Recently the Veterinary Cancer Center added to their armamentarium in the fight against  cancer with a Strontium-90 superficial probe. A Strontium -90 probe is a radioactive probe that can be placed against a tumor to deliver high doses of radiation.  The benefit of this probe is that it emits very low energy radiation, so the radiation only penetrates 2-4 mm into the patient (about the thickness of two quarters).  This means that for small, superficial tumors we can deliver a very large dose to the tumor and surrounding skin, with little to no risk of long term side effects.  Most patients develop a scab in the area after treatment, which resolves over 4-6 weeks, then the area will remain hairless.  Significant long-term side effects are very rare.

Strontium – 90 probes have been used to treat small superficial tumors, including mast cell tumors in cats, solar induced squamous cell carcinomas in cats, small mast cell tumors in some dogs like pugs.  It may be beneficial in... Read More


Important Updates at The VCC

Dr. Post is now available for appointments on Tuesdays at The VCC in Norwalk!

As of February 3rd, Dr. Post and The Veterinary Cancer Center will no longer be seeing cases at Cornell University Veterinary Specialists in Stamford, but will instead be seeing cases at our Norwalk facility in order to provide the best possible care to our referring veterinarians , clients and patients.

EXPERIENCE MATTERS

The Veterinary Cancer Center has over 50 years of combined experience treating animals with cancer. We are always available for any questions you may have about any cancer case.

LATER HOURS ON TUESDAYS!

For the convenience of your clients, The Veterinary Cancer is now open until 9:00 PM every Tuesday, with early morning drop-off appointments starting at 8:00AM available as well!

... Read More


As an oncologist, one cancer that I find can be the most satisfying to treat in dogs is lymphoma.  Most dogs with lymphoma will go into remission after only a few treatments and they will often stay in remission for months.  During this time, aside from having to come to see the oncologist for treatment, their quality of life is often very good.  Once they get into remission owners often report that they are running, playing or just living their normal life as if they never had cancer.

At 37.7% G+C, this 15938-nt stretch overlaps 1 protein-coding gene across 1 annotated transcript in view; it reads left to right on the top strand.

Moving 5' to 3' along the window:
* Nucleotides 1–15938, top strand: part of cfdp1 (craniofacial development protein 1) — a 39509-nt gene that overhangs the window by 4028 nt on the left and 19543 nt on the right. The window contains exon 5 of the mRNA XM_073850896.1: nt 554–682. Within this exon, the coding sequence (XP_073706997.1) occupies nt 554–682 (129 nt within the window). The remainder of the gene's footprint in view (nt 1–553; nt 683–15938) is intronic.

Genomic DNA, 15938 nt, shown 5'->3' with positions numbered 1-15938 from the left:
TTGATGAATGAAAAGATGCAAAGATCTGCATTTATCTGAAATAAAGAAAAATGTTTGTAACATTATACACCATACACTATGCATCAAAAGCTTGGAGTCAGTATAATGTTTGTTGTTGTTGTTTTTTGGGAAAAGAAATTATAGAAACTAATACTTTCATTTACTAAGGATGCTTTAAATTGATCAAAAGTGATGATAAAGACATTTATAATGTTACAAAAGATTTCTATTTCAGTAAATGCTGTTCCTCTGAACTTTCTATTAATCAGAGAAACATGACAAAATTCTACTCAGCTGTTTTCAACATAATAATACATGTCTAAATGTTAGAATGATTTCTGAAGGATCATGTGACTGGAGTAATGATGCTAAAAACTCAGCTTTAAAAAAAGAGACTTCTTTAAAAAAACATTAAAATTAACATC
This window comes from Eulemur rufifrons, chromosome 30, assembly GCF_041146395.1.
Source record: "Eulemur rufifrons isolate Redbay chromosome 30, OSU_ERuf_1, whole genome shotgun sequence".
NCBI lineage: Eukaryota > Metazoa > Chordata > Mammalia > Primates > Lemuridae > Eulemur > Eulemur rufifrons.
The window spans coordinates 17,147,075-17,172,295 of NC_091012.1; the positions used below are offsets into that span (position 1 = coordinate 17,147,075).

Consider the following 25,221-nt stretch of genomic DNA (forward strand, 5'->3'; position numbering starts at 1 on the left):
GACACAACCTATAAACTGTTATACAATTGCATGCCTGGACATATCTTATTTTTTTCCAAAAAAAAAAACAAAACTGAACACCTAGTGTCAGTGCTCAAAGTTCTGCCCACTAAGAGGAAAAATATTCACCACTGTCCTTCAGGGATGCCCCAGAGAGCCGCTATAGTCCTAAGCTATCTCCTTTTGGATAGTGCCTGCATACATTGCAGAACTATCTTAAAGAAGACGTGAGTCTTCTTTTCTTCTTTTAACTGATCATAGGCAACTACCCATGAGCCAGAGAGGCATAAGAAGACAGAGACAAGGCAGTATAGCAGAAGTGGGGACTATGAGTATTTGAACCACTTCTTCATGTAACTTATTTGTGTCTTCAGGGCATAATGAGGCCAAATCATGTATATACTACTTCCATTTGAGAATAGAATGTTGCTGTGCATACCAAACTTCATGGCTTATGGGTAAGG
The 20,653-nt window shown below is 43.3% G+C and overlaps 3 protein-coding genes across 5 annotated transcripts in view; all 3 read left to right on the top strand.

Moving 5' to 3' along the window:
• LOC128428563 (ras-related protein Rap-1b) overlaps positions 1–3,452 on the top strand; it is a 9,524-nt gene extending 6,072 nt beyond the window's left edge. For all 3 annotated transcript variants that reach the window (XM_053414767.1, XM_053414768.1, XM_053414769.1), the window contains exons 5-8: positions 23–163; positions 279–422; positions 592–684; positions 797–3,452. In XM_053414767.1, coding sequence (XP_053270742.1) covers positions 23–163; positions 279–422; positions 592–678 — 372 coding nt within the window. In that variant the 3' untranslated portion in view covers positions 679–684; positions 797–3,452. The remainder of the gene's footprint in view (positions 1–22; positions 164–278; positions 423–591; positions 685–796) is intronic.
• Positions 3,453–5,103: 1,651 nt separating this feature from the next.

Unfortunately, almost all of these pets will eventually come out of remission and succumb to their disease.  In the past twenty years there has been little to no improvement in the remission and survival times with chemotherapy alone.

That is one reason why it is exciting to be able to use half body radiation in addition to chemotherapy in dogs.  With this protocol, dogs are first treated with chemotherapy to get them into remission and this is followed by two treatments of half body... Read More


The Veterinary Cancer Center and Adopt-A-Dog Inc., in conjunction with the Greenwich Emergency Medical Service, introduces a public seminar for pet first aid and disaster readiness. Be prepared for the next hurricane, winter storm or days without power for your four legged companions! Come learn the best practices and be prepared for your pet in a case of an emergency. You must register to attend so please email your name, email address and contact number of all people attending and send to events@vcchope.com or call us directly to at 203-838-6626.


Seminar held on Jan. 15:                       

Time: 6:00 PM to 7:00 PM

... Read More

At the 2013 ACVR meeting in October in Savannah, Georgia, our radiation oncologist/medical oncologist Dr. John Farrelly was named as an associate editor for the journal, Veterinary Radiology and Ultrasound.  This journal serves as one of the most influential sources of information for primary research on the use of radiation therapy for treating cancer as well as diagnostic imaging in all animals.  This volunteer position is a new one, which was created to ensure that the journal continues to focus on publishing the most relevant and important studies on the treatment of pets with radiation.

When asked about this position, Dr. Farrelly commented, “As the associate editor for Veterinary Radiology and Ultrasound my hope is that I will be able to help select studies for the journal that will provide the highest level of knowledge on how we should diagnose and treat cancer in animals.”

“Working at the Veterinary Cancer Center not only allows me to provide cutting edge... Read More